Because humans are clumsy, there’s now Pokemon Go insurance

Because humans are clumsy, there’s now Pokemon Go insurance

At this point, there’s no denying how huge Pokemon Go is. While it has seen some drops in numbers due to some bumbles on developer Niantic’s end, the game is still being played by millions of people everyday. It shouldn’t come as too much of a surprise, the game combines AR technology and the huge nostalgia factor associated with Pokemon.

What does come as somewhat of a surprise, however, is the number of injuries that have been associated with the mobile game.  We knew humans were clumsy, but this game has really brought out how pathetic we really are. Broken ankles, car crashes, and robberies at gunpoint are just some of the things Pokemon Go now has associated with it.

sberbank pokemon

Sberbank of Russia has your back. The financial institution realized the potential around Pokemon Go early on, while seeing news post after news post regarding injuries surrounding the app, and by working with their Life Insurance affiliate company are now offering insurance to Pokemon Go players. Not only are they offering the insurance policy, but they are offering it free of charge.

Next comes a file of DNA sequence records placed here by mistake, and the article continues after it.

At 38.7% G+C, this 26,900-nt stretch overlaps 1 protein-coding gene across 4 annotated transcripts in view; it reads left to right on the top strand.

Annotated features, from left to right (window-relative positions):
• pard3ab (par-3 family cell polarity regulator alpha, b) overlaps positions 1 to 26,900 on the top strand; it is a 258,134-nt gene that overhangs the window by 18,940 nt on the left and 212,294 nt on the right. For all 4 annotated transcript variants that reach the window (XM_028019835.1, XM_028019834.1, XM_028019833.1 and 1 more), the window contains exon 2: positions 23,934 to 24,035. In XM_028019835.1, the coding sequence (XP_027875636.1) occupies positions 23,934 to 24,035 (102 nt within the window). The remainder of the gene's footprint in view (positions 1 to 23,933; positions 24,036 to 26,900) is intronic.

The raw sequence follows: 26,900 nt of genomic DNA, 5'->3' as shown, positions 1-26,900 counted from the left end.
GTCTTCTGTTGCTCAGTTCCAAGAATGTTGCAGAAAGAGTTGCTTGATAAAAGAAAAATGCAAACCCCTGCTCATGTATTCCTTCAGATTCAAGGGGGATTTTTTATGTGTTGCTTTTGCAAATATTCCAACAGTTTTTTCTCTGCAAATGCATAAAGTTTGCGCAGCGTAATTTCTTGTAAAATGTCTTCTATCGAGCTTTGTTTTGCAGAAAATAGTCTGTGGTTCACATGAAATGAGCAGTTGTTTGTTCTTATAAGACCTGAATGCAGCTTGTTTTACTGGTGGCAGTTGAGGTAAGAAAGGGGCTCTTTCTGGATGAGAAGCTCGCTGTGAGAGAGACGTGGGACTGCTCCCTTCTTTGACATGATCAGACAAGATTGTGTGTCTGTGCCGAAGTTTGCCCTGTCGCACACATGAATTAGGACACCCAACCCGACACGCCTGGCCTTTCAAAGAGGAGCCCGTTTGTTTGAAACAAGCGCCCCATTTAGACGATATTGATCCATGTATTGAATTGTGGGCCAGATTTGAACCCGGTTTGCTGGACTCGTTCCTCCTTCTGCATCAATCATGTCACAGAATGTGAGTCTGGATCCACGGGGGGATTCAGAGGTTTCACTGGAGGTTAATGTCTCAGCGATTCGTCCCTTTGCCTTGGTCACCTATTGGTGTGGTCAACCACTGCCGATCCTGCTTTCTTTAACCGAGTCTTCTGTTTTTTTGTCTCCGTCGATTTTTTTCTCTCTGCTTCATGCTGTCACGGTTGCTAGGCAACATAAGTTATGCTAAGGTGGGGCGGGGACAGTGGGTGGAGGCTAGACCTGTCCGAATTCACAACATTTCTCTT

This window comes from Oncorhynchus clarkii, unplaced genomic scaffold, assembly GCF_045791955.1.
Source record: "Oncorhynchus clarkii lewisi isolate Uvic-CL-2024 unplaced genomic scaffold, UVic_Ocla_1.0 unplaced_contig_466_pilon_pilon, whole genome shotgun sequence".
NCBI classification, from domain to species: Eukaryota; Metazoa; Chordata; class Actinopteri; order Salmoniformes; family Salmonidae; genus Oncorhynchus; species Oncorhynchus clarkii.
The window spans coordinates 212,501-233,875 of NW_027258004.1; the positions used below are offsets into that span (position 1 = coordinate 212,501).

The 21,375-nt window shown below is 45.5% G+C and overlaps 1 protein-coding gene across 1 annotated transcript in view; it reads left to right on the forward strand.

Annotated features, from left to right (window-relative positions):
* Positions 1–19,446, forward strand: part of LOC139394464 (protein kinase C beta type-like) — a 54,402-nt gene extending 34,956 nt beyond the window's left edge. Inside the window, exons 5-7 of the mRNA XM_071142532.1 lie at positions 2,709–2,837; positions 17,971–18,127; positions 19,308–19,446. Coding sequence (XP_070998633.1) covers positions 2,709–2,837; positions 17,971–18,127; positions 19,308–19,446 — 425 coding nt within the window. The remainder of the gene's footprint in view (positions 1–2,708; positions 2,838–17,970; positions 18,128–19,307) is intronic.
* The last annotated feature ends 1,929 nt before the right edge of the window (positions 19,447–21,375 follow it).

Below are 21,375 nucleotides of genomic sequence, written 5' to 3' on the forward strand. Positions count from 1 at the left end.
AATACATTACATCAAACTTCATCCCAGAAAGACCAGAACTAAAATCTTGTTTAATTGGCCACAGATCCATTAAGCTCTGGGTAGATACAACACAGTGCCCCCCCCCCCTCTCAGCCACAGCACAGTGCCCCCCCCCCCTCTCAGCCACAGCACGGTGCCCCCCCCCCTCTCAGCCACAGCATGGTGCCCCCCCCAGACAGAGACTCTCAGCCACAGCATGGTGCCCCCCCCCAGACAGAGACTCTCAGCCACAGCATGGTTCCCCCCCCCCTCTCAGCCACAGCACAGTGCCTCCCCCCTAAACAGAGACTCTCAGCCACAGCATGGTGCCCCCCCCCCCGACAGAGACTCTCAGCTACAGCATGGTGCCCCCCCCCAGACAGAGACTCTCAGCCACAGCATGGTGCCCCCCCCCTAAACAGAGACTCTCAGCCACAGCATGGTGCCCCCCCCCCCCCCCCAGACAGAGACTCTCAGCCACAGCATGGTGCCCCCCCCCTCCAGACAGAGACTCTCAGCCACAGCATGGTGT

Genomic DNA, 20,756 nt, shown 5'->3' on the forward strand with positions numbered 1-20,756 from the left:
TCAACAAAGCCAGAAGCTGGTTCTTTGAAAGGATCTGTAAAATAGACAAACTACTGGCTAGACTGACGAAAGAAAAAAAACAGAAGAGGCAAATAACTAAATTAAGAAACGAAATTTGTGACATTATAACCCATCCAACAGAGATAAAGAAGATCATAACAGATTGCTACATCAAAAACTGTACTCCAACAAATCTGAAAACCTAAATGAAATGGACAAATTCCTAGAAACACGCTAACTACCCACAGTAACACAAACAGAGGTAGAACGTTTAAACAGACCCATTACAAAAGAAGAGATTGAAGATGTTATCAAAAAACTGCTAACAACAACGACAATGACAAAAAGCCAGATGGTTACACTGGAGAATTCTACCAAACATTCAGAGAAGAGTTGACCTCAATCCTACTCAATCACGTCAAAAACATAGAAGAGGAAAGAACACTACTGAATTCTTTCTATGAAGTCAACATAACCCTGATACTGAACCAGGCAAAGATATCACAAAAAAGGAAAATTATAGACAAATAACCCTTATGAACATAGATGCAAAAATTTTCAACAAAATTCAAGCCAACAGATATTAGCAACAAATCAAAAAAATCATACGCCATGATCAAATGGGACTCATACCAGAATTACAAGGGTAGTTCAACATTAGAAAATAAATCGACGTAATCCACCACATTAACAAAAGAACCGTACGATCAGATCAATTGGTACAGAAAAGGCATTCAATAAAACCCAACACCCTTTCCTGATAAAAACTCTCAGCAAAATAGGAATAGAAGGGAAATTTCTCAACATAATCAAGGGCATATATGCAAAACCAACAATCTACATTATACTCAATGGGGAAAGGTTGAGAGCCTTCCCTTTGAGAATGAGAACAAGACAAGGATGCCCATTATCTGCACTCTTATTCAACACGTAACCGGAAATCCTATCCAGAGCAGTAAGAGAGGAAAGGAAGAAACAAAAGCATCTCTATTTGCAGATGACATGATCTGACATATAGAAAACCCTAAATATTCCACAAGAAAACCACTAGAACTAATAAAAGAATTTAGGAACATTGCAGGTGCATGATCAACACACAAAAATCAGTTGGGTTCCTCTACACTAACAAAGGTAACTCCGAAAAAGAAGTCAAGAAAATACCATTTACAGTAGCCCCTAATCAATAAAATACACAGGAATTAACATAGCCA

The insurance is currently only available in Russia and requires minimal information to signup. Name, email, address, and Pokemon Go nickname is basically all you need to get the insurance. Once signed up, Sberbank will send you out your insurance card. The coverage is based on the injury, with a maximum of 50,000 rubles or approximately $800 USD.

“Considering the number of news from around the world about players being injured while catching Pokemon, we created a special product that will be free for the players. It is also important for us that the product will help to raise the financial literacy of the population: while playing, the younger generation will be able to get acquainted with such financial tools as insurance”, says Maxim Chernin, head of IC Sberbank Life Insurance.

This post is part of our contributor series. It is written and published independently of TNW.

This post is part of our contributor series. The views expressed are the author's own and not necessarily shared by TNW.

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